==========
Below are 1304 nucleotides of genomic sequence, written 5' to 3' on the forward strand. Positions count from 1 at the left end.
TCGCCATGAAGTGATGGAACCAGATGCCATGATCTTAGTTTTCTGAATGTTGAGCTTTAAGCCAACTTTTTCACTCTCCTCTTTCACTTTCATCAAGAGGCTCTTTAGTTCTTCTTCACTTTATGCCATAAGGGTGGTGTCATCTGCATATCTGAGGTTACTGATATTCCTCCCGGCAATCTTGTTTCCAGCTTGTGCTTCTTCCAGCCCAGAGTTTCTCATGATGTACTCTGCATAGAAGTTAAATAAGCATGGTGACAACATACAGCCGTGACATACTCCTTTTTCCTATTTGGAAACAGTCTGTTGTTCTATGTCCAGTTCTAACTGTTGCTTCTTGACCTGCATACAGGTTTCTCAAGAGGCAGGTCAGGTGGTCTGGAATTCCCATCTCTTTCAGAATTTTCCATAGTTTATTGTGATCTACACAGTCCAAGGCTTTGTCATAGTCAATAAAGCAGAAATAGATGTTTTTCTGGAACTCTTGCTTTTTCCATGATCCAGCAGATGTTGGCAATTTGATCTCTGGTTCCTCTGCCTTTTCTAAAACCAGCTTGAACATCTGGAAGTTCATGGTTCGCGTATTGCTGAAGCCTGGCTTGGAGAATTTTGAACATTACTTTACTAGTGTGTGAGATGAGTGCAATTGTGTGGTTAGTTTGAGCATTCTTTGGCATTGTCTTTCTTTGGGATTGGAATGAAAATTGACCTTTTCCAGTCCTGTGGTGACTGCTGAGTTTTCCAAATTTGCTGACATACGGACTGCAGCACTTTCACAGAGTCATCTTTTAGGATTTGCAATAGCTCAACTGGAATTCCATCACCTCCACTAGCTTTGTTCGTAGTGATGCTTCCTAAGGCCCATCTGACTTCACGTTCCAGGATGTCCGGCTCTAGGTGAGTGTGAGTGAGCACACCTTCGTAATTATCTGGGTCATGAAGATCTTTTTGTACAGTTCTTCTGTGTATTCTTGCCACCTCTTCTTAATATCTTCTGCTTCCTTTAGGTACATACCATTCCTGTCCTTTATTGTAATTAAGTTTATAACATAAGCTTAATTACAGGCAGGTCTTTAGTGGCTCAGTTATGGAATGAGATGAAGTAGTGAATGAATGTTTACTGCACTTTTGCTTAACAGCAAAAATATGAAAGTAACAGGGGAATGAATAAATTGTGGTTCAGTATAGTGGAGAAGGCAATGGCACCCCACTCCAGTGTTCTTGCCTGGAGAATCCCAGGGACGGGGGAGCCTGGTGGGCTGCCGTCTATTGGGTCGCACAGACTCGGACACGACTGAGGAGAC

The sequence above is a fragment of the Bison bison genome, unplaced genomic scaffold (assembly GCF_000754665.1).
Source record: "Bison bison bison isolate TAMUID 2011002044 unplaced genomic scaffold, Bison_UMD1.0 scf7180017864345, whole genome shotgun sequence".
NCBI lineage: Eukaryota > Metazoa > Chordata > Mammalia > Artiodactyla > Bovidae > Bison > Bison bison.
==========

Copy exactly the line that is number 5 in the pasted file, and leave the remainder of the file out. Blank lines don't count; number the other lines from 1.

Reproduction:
NCBI lineage: Eukaryota > Metazoa > Chordata > Mammalia > Artiodactyla > Bovidae > Bison > Bison bison.